A "frustrated" Tauranga city councillor says she will force the issue of removing a controversial bus lane on to the council's agenda if staff don't act soon.
And another has called on the Bay of Plenty Regional Council to "get the bloody buses off that road".
A group of parents whose children use Links Ave in Arataki to walk and bike to school are calling on the council to remove a bus lane they say has made the street unsafe for hundreds of children trying to get to and from three nearby schools.
They first took a community petition to the council in March.
Disappointed by a lack of change, they returned this week with another presentation showing how close children on the shared pathway have to ride to oncoming traffic since the buffer of on-street parking was removed to make room for the bus lane on the opposite side.
Council staff have said the road layout is appropriate and that this has been confirmed by independent safety experts.
In Tuesday's presentation, parent Michael Dance called on the council to "reinstate a minimum 1.5m segregation between moving vehicles and foot traffic".
"We need some immediate action. We'd like to see that in place by Monday, October 5 ... because the school term starts the following week."
First-term councillor Heidi Hughes, who lives in Arataki and catches the bus from Links Ave, backed the call.
"This really frustrates me because I have been trying to get an engagement group together on this ... since the very first part of the year, and it hasn't happened," she said.
"I'd just like to foreshadow a Notice of Motion to take this bus lane off this route by the October 5.
"If we can't get any action from our council team to look at this seriously, then we'll just bring it into the next council meeting and I will put it through as a Notice of Motion."
A Notice of Motion is a means for elected officials to raise an item for consideration in a council meeting. Agendas are usually set by council staff.
In recent years the method has been used to put issues such as begging, parking and Wairakei Stream planting on the agenda.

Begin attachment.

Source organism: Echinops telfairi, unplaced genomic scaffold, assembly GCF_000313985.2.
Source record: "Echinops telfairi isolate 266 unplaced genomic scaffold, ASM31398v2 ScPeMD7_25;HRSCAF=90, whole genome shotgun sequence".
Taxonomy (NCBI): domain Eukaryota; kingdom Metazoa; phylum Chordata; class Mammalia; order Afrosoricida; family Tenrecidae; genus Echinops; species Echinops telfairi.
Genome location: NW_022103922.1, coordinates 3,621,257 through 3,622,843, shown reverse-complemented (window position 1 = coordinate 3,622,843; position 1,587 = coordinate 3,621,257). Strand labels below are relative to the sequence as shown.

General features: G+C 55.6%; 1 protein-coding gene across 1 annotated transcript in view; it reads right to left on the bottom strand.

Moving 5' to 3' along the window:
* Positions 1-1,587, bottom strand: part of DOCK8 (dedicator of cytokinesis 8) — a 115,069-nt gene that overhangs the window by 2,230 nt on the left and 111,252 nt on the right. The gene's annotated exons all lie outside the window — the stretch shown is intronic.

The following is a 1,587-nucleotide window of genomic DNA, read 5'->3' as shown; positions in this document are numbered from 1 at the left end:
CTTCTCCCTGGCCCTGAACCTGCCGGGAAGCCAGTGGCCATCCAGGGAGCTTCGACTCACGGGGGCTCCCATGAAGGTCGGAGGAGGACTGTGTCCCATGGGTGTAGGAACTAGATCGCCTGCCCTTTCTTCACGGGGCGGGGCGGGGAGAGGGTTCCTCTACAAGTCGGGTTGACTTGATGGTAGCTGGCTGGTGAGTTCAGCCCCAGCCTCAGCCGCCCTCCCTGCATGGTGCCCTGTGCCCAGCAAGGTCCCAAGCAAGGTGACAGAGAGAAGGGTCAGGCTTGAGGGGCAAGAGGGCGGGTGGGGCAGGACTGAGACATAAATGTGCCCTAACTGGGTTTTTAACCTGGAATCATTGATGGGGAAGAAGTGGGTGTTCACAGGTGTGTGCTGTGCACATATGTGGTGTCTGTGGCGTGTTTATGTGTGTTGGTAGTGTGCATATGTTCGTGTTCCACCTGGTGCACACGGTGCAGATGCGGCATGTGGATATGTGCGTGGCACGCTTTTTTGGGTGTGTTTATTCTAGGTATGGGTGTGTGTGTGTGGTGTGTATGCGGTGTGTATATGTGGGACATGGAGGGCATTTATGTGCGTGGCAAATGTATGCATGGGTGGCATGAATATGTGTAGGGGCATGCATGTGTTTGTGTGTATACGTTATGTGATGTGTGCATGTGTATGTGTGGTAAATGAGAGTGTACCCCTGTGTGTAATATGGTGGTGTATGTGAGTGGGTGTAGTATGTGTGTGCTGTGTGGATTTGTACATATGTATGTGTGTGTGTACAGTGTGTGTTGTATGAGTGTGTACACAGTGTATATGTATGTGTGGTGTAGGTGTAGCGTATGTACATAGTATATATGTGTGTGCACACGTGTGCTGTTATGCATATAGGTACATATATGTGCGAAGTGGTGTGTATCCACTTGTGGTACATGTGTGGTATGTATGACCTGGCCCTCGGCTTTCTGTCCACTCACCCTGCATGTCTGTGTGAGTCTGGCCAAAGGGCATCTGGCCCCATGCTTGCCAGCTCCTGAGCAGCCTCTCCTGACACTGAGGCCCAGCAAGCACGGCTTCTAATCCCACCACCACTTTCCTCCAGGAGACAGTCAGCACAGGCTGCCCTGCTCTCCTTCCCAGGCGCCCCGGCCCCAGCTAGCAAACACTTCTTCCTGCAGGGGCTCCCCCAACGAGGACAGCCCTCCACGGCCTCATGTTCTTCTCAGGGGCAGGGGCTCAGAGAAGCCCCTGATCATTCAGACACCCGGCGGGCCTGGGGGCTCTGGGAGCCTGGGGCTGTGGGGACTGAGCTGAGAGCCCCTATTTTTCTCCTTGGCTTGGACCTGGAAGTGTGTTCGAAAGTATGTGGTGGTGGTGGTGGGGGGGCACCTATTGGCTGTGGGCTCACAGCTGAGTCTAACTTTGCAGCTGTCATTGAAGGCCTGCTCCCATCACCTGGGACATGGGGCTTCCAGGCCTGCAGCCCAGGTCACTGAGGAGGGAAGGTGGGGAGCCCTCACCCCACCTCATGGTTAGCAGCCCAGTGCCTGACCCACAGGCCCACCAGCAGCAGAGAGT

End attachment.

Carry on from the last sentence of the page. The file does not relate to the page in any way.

Other members also indicated support for the parents' concerns.
"There is no doubt that we have got to deconflict buses and cyclists," Mayor Tenby Powell said.
"You've got my 100 per cent support ... It's a challenging solution to solve on the one hand and very easy on the other."
Councillor Steve Morris said the entire bus network was a failure and he did not believe the "30 second or so" saving gained by the bus lane on Links Ave was critical to the network.
Councillor John Robson said: "I think the community wants the buses off that road. The regional council need to get the bloody buses off that road."
In Tauranga, the city council is responsible for bus infrastructure - including bus lanes - and the regional council runs the network, which includes setting the routes.
Yesterday Nic Johansson, infrastructure general manager at Tauranga City Council, said the two councils would be meeting to further discuss the bus lane.
The regional council has refused to comment on or answer questions about Links Ave until it has a presentation from the parents' group at the next Public Transport Committee meeting.
Hughes told the Bay of Plenty Times on Thursday that she was all for getting people on buses, but in the case of Links Ave, the safety of vulnerable pedestrians and cyclists had to take priority.
She also said she believed there was a disconnect caused by having two councils running different parts of the public transport system, and the councils needed to work more closely together to make sure communities were being heard.
Andrew von Dadelszen, chairman of the regional council's Public Transport Committee, agreed better collaboration was needed.
He said there was no easy solution for Links Ave, but staff were working on a report expected to be heard in October, and the council was open to "finding a way forward".
"We want to work with the community to get a good resolution."
In his personal view, he did not think moving bus routes off Links Ave to parallel Maunganui Rd/State Highway 2 (site of the major Bayfair to Baypark roadworks), as some have suggested, was a feasible option as children would have to cross the highway to use the bus and that was a safety risk.
Bus lanes are a fraught issue in Tauranga, one of New Zealand's fastest-growing and most car-dependent cities.
It has just three bus lanes: Links Ave, Hairini St and Hewletts Rd.
The city council added a fourth on 15th Ave, between Mayfair St and Scantlebury St, just over two months ago as part of major works on the route, but recently removed it as an interim measure to "help improve morning traffic flow".
Director of transport Brendan Bisley said the bus lane was still part of the long-term plan for 15th Ave, but the timing was not yet right.